Vox Populi: A Public Sphere for Politics and Poetry
Think of this filling like a pilaf that can be varied in all kinds of ways. Try bulghur instead of rice, or add other herbs like cilantro or mint. Toasted pine nuts are wonderful too. Chopped tomatoes and tomato paste can be added to the cooking water as well.
80-100 grape leaves, medium size
2 tablespoons olive oil
3 cups yellow onion, finely diced
2 cups red bell pepper, finely diced
1 1⁄2 cups long grain rice
1 cup chickpeas, rinsed
2 tablespoons tomato paste
1 teaspoon salt
1⁄2 teaspoon freshly ground pepper
1 teaspoon ground cinnamon
1⁄4 teaspoon cayenne pepper
1⁄2 cup chopped flat leaf parsley
6-10 cloves garlic, peeled
If using fresh leaves, soak them in hot water for 10 minutes to soften, or blanch in boiling water for 3 minutes if the leaves seem tough. If using jarred leaves, rinse the leaves thoroughly and soak in cool water for 15 minutes. Pat the leaves dry.
For the filling:
In a large sauté pan, heat the olive oil over medium heat. Add the onions and red bell pepper. Cook until softened, stirring frequently. Stir in the rice, chickpeas and tomato paste, and season with 1 tablespoon salt, pepper, cinnamon and cayenne. It will take a few minutes for the tomato paste to distribute while stirring. Remove from the heat and stir in the parsley and cilantro. Taste the filling (spitting out the uncooked rice) and adjust seasonings. Cool.
Prepare a dutch oven by lining the bottom with grape leaves to protect the rolls from scorching.
To stuff and roll the leaves:
Place grape leaves facing vein-side up on the work surface, with the wide stem-end of the leaf toward you. The amount of filling spooned onto each leaf will depend on the size of the leaf.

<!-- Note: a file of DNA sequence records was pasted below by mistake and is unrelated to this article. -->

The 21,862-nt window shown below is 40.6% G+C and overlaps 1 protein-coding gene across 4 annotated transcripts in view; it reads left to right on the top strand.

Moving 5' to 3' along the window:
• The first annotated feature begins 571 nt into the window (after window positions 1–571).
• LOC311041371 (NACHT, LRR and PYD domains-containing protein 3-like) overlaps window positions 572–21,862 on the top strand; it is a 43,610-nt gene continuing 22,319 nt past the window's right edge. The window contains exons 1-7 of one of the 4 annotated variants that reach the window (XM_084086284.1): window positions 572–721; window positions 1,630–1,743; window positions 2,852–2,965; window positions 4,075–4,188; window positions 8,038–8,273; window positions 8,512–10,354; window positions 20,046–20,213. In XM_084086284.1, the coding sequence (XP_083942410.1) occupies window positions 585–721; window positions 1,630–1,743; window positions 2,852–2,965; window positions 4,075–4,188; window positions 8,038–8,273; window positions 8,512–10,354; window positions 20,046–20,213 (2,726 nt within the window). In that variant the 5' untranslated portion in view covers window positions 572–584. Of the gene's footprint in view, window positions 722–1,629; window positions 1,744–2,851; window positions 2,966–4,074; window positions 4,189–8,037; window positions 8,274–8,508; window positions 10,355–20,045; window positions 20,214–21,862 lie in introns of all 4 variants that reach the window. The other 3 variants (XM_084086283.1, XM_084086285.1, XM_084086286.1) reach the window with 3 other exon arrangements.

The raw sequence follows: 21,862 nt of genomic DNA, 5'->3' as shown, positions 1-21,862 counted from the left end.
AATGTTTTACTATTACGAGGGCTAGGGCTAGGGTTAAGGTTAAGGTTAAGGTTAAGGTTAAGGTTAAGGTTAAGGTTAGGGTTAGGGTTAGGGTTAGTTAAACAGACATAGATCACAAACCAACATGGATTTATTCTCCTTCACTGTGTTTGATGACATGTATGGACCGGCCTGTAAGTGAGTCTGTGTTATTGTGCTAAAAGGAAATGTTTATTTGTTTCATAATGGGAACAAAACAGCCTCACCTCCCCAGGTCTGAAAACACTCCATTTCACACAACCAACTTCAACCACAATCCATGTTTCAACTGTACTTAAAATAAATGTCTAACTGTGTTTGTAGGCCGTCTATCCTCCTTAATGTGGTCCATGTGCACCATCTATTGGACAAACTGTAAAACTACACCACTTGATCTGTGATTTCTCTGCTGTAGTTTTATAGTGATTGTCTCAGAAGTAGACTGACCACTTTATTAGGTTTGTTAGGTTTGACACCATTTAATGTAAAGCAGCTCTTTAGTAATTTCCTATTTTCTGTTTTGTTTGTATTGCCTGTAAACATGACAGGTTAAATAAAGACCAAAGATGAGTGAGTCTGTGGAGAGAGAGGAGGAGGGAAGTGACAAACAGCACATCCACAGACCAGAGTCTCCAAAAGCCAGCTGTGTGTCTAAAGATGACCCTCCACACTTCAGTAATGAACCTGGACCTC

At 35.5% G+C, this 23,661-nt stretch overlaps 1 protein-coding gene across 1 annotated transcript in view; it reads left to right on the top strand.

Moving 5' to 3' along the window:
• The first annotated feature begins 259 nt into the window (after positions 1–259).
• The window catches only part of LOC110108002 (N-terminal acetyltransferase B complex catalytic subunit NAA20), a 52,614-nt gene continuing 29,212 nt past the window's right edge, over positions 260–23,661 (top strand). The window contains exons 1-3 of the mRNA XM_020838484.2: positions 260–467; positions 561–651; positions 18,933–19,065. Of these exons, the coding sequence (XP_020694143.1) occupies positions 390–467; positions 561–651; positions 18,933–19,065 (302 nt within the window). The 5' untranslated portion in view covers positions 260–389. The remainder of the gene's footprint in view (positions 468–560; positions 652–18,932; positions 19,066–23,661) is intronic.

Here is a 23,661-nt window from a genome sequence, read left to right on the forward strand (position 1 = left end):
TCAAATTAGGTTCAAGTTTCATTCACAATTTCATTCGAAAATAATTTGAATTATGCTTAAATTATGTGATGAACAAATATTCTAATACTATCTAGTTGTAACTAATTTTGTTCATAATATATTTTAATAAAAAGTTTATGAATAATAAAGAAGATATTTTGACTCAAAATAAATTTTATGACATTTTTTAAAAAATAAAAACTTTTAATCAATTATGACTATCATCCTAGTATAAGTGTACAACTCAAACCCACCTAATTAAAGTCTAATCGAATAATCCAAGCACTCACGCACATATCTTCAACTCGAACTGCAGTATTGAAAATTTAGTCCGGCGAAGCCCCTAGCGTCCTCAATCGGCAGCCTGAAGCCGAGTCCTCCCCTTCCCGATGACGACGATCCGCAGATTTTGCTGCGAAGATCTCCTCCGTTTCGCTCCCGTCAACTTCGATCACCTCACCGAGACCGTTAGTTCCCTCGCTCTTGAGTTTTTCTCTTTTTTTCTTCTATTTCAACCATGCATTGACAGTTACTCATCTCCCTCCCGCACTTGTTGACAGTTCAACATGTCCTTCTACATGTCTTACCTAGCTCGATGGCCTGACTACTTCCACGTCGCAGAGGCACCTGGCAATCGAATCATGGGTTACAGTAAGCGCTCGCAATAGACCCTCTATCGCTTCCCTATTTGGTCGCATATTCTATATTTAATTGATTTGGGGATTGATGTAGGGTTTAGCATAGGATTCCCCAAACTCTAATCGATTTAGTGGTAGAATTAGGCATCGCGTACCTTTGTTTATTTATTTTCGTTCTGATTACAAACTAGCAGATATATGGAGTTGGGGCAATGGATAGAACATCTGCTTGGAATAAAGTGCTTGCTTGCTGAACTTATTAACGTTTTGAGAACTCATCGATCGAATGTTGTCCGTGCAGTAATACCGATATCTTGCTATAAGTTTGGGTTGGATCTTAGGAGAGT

Drop about a heaping teaspoon of filling across the stem edge of the leaf, leaving enough leaf on either side of the filling for rolling.
Fold each side of leaf over the filling like an envelope and tuck under the filling. If this is difficult, take away some of the filling. Roll the leaf tightly away from you, tucking the right and left edges under as you go.
Arrange the rolls in tightly packed rows in the dutch oven, alternating the direction of each layer of rows. Tuck garlic cloves in here and there. Place a plate face down over the top layer to prevent the rolls from floating.
Fill pot with warm water up to the plate. Season the cooking water a teaspoon of salt. Cover and bring to a boil. After about 15 minutes, add the juice of one lemon to the cooking water. Some prefer much more lemon than this, or none at all; adjust as you please. Reduce heat to low and simmer for 10-15 minutes longer, until the rice is tender.
Remove the cover from the pot from the heat. Take the plate off the rolls and let the rolls cool off. They will be much easier to remove from the pot once they have cooled off and firmed up. Another method is to place an inverted plate or platter over the pot, then invert the pot and the plate, removing the pot and leaving the rolls on the plate. If you try this, be sure to pour off the cooking liquid first.
Serve with vegan yoghurt and fresh lemon slices.
This recipe was adapted from one by Maureen Abood.